In a season when a Frenchman struck to guarantee Celtic the treble treble, one of his compatriots is looking to play his part in a notable double treble.
With the France men’s team already on top of the world, the female counterparts have made a bold start in their bid to join them as World Cup champions, while Frenchman Herve Renard is hoping to make it a triumphant triumvirate by becoming the Africa Cup of Nations winning manager.
If he succeeds, he will also become the first manager to have won the prestigious tournament with three different nations.
The former Cambridge United boss, who captured the imagination of many at Abbey Stadium with his physical and dietary diligence, has moved on to bigger things, leaving club football behind a long time ago and focusing on the international scene, specifically African nations.
He captured the attention of many spectators at last year’s World Cup, thanks in part to his flowing dirty, blond hair, golden tan and chiseled jaw. The style and suaveness was evidently French but the tan came courtesy of another continent. One he now calls home.
Utilising that blend has aided his success and the current Morocco coach believes the Africa Cup of Nations can prosper in the same way.
For the first time the tournament – which has expanded from 16 entries to 24 this year – will also be staged at a time to suit football around the globe but, most pertinently, Europe, where so many of the participating nations’ star players earn their trade.
“I think both decisions are good for football in Africa. To play in June is much better, even if we could have problems with weather in some parts of Africa. But in terms of relationships with clubs in Europe or anywhere around the world, it is very important because things got complicated previously.”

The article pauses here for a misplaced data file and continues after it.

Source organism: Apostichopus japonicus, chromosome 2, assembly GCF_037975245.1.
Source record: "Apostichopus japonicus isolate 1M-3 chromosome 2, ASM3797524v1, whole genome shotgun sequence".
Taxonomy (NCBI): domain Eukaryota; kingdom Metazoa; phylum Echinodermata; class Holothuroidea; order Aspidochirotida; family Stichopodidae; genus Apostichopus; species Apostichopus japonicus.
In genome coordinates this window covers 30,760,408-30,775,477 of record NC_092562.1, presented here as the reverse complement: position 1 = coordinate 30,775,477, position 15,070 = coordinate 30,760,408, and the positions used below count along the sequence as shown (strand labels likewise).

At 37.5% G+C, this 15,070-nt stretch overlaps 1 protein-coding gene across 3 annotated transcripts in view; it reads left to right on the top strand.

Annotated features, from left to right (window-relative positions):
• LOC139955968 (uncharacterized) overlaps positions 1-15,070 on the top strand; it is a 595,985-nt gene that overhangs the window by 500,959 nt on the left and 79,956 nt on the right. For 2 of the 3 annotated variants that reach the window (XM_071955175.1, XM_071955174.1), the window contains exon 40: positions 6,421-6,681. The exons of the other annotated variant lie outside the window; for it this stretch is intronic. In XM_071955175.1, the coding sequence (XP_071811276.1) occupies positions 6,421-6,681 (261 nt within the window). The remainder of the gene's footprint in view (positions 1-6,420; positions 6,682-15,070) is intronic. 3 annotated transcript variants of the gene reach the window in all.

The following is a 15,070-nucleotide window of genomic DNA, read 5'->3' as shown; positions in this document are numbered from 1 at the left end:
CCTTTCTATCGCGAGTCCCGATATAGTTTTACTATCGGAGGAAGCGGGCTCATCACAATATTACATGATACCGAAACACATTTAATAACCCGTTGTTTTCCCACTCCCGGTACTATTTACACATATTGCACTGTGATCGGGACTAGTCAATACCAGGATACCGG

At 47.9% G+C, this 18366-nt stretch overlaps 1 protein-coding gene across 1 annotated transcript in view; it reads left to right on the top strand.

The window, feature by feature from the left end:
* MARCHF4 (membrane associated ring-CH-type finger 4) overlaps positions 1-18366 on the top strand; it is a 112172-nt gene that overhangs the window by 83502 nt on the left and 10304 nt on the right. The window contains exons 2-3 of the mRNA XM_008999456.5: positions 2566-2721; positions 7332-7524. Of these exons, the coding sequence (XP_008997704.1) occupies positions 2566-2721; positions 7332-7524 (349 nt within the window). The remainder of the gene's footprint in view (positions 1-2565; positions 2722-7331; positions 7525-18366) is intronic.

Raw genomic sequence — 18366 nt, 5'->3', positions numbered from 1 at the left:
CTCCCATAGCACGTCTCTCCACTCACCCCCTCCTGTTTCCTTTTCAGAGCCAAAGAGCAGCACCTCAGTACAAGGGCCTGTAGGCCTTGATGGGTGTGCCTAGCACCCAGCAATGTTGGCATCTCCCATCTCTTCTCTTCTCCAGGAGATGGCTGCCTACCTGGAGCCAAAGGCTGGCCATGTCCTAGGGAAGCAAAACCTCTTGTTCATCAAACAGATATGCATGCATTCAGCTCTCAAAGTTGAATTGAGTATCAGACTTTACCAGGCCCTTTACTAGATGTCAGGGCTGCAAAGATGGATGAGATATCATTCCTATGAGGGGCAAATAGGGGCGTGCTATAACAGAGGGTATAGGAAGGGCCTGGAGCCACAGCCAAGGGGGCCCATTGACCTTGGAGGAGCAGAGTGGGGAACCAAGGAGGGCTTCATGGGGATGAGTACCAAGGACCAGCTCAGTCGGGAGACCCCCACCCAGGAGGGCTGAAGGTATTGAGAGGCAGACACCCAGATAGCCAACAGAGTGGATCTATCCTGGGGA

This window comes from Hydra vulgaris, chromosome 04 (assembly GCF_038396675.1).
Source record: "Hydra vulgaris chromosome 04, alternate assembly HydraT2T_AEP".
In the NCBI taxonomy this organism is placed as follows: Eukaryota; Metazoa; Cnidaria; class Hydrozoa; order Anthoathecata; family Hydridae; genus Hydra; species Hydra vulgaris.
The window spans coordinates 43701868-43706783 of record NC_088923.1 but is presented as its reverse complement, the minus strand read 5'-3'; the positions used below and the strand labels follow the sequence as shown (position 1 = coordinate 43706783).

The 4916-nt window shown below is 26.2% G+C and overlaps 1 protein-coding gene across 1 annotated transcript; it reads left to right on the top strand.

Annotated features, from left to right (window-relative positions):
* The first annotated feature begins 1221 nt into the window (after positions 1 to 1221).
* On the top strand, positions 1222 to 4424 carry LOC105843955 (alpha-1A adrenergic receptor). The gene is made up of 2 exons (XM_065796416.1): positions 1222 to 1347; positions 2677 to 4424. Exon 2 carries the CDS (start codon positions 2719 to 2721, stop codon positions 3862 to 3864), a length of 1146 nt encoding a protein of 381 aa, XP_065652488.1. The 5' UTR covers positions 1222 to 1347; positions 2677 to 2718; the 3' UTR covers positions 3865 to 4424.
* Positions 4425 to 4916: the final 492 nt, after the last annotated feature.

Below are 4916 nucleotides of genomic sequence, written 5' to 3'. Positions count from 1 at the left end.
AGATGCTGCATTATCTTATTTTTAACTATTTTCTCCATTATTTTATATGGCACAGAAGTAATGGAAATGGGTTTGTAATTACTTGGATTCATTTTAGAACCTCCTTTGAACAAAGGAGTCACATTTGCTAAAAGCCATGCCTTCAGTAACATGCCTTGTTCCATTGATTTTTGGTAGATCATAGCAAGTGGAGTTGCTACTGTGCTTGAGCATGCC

Club v country rows sullied past stagings of the competitions, with players often taking the decision to step away from international football as a consequence rather than risk their club careers.
As someone with a foot in both camps, Renard wants to see Africa put it’s best foot forward and with a gap in domestic competition, and an expected boost to television viewing figures worldwide, he believes this, the 32nd staging of the cup, could be the most significant yet.
“This will be my seventh tournament,” said the man who has previously won with Zambia in 2012 and Ivory Coast in 2015. “In terms of the image of Africa, this continent needs to improve because all around the world these days they can watch the tournament.
“This is a key tournament for our football – and I say our football because I consider I am part of Africa too. I have been on this continent for so many years now and sometimes I don’t like the image we give to everybody so if we want more positive comments about us to come from other parts of the world then we need to improve.”